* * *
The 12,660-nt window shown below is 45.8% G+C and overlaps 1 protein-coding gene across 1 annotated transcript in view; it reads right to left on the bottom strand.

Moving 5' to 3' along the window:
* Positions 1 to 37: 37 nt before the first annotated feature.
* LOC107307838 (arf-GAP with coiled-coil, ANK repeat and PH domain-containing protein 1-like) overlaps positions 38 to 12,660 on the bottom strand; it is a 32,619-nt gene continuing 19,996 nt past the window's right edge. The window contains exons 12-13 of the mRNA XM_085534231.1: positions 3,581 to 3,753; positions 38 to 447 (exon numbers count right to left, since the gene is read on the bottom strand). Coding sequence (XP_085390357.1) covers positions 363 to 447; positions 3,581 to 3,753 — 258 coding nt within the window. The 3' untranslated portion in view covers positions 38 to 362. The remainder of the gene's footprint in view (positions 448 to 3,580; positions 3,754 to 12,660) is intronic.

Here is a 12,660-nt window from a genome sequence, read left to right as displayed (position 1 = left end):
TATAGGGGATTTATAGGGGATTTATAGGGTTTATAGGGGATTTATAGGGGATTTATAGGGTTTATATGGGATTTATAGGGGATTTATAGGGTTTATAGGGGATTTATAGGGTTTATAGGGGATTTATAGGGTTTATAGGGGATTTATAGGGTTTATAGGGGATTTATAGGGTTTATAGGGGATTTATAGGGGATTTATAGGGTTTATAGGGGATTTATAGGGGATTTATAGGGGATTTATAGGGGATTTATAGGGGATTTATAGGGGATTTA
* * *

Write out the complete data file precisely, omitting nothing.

The 12,660-nt window shown below is 45.8% G+C and overlaps 1 protein-coding gene across 1 annotated transcript in view; it reads right to left on the bottom strand.

Moving 5' to 3' along the window:
* Positions 1 to 37: 37 nt before the first annotated feature.
* LOC107307838 (arf-GAP with coiled-coil, ANK repeat and PH domain-containing protein 1-like) overlaps positions 38 to 12,660 on the bottom strand; it is a 32,619-nt gene continuing 19,996 nt past the window's right edge. The window contains exons 12-13 of the mRNA XM_085534231.1: positions 3,581 to 3,753; positions 38 to 447 (exon numbers count right to left, since the gene is read on the bottom strand). Coding sequence (XP_085390357.1) covers positions 363 to 447; positions 3,581 to 3,753 — 258 coding nt within the window. The 3' untranslated portion in view covers positions 38 to 362. The remainder of the gene's footprint in view (positions 448 to 3,580; positions 3,754 to 12,660) is intronic.

Here is a 12,660-nt window from a genome sequence, read left to right as displayed (position 1 = left end):
TATAGGGGATTTATAGGGGATTTATAGGGTTTATAGGGGATTTATAGGGGATTTATAGGGTTTATATGGGATTTATAGGGGATTTATAGGGTTTATAGGGGATTTATAGGGTTTATAGGGGATTTATAGGGTTTATAGGGGATTTATAGGGTTTATAGGGGATTTATAGGGTTTATAGGGGATTTATAGGGGATTTATAGGGTTTATAGGGGATTTATAGGGGATTTATAGGGGATTTATAGGGGATTTATAGGGGATTTATAGGGGATTTA